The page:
The first COVID-19 vaccines are here, but challenges remain


Image credit: Daniel Schludi on Unsplash

As 2020 drew to a close, vaccination programs were rolled out in countries across the world to fight the novel coronavirus that was discovered a year ago and upended our daily lives. As of December 24, over 30 countries have approved at least one of the newly-developed vaccines against this virus, and have begun vaccinating the most vulnerable people and health workers.

The UK became the first country in the world to approve the Pfizer/BioNTech vaccine in early December. The US followed suit with this vaccine shortly after, and the European Union gave approval over the Christmas period.

It goes without saying that this is positive news, with hope that this signifies the beginning of the end of the fight against COVID-19. However, if we are to win this fight, there are still challenges associated with these mass vaccination programs that need to be overcome.

In a number of separate studies and editorials, scientists from around the world identified three key challenges that need to be addressed; efficacy in preventing transmission; ensuring everyone gets the second shot required for some vaccines; and most importantly, ensuring vaccines are truly distributed globally, and not bought up and hoarded by countries that can afford them.

Preventing infection, disease progression, and transmission

Despite approval of a number of vaccines, there is so far, little knowledge about how well these prevent onward transmission of the virus from a vaccinated individual. Writing in the journal Anesthesia, Professor Sir Jeremy Farrar — director of the Wellcome Trust, UK, and member of the Scientific Advisory Group for Emergencies (SAGE) committee, which advises the UK government on COVID-19 — and Professor Tim Cook — Consultant in Anesthesia and Intensive Care Medicine, Royal United Hospitals Bath NHS Foundation Trust, Bath, UK, and Honorary Professor, School of Medicine, University of Bristol, UK — say that in order for vaccination to be fully successful, the vaccines need to be effective at preventing initial infection, preventing disease progression, and preventing onward transmission.

“Whether all three of these goals will be met by ‘first generation’ vaccines is not known, but is vital to the long-term success of the program,” they explain. Preventing onward transmission, or “sterilization immunity”, is particularly important as it is “epidemic modifying”. They go on to say that these first-generation vaccines “may be more effective in preventing disease progression and hospitalization and less effective in preventing transmission. Knowledge of their performance in pre‐approval trials and in surveillance, Phase 4 studies after licensure, will enable further modifications such that improved 2nd and 3rd generation vaccines may be available later in 2021 and beyond.”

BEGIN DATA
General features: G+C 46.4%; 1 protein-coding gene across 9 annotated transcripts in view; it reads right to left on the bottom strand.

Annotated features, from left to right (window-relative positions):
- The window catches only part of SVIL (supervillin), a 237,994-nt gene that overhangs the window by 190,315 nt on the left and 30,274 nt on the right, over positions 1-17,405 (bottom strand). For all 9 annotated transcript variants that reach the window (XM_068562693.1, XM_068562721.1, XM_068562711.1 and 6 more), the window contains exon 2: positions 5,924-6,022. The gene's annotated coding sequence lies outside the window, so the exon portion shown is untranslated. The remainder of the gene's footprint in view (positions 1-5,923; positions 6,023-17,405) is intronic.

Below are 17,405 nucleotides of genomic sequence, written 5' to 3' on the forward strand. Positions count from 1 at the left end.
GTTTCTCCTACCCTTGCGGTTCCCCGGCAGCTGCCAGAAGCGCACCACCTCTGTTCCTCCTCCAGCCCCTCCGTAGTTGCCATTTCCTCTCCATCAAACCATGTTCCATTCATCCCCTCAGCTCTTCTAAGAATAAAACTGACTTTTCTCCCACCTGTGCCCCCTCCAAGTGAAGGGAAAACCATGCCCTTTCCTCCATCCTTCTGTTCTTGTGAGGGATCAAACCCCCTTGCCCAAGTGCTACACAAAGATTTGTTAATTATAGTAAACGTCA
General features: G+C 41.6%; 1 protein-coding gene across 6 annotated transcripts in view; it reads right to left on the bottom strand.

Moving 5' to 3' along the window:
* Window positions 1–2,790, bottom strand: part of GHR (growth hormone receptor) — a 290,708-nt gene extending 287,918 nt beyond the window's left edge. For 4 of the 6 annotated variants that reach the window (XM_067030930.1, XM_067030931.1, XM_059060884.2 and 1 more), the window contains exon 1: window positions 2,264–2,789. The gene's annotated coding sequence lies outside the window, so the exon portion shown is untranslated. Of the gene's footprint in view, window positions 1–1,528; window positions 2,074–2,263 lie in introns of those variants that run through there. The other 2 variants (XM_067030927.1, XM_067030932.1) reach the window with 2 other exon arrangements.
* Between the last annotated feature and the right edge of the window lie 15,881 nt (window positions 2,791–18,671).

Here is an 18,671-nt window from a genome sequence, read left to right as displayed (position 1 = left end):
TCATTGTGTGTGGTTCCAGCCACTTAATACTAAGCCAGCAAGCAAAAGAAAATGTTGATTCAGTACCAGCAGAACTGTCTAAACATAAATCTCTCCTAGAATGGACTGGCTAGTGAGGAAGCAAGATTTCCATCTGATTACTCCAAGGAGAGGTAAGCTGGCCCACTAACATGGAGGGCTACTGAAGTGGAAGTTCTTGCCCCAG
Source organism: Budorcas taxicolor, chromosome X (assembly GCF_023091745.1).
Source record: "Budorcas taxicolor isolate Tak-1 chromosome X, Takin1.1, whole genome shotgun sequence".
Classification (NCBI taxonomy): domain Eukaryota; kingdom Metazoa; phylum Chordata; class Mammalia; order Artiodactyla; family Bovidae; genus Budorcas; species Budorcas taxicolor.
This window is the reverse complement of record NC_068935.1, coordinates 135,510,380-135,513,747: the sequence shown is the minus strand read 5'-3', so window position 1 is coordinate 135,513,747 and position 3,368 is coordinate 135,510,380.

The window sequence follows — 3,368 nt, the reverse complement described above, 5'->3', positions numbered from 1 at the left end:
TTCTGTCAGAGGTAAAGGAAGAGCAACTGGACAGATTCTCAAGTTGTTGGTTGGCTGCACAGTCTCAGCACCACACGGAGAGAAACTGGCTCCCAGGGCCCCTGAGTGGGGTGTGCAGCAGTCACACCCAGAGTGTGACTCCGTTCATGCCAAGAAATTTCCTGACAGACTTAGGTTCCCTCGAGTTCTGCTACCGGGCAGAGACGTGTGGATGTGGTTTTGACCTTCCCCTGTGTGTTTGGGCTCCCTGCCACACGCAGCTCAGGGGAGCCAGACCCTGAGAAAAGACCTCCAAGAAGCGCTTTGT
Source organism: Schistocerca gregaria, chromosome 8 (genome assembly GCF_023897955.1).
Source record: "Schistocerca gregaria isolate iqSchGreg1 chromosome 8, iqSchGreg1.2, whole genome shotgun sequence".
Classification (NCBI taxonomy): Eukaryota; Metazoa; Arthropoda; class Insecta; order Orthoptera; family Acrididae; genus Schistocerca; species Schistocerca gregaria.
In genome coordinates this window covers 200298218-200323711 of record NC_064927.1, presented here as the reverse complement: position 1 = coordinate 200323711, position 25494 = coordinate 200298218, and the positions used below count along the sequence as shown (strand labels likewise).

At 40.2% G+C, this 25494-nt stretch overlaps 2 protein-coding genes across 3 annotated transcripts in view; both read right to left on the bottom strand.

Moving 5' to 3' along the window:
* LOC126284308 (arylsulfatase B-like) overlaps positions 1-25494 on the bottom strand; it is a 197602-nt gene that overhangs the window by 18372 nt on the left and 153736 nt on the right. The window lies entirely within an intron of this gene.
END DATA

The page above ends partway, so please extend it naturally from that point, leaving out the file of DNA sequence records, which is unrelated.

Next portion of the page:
It is therefore important that as many people as possible are vaccinated. This in itself of course poses challenges. Just taking the UK as an example, an estimated 20% of Britons say they will not take the vaccine. Some of this could be down to beliefs in misinformation, which should be robustly challenged. But some of those who would refuse it could be genuinely concerned about the vaccine’s safety given how fast these first-generation inoculations have been developed, which is truly unprecedented. It is hoped, however, that as time goes on, there will be fewer people concerned about safety as we see long-term effects on those already being vaccinated now.

Even if there is a 100% uptake, however, it could still take up to a year to vaccinate everyone in the UK, assuming “1000 vaccination centres each vaccinating 500 people a day for five days a week, without interruptions of supply or delivery”. The scale of such a program should not be underestimated for any country, and will be even more of a challenge for countries and areas of the world with less reliable infrastructure. This brings us on to the challenge around global distribution.

Vaccines will be as hard to deliver as they were to develop

In an article recently published in The BMJ, researchers warn that up to a quarter of the world’s population may not receive a COVID-19 vaccine until at least 2022.

Anthony D. So and Joshua Woo at the Johns Hopkins Bloomberg School of Public Health gave this stark warning after analyzing data on pre-orders of COVID-19 vaccines ahead of regulatory approval. Their data take into account orders before November 15, 2020. By this date, several countries had ordered 3.76 billion courses of vaccines from 13 manufacturers. The authors found that just over 51% of these courses will go to high income countries, which represents just 14% of the world’s population. The remainder will likely go to low and middle income countries, in which around 85% of the world’s population live.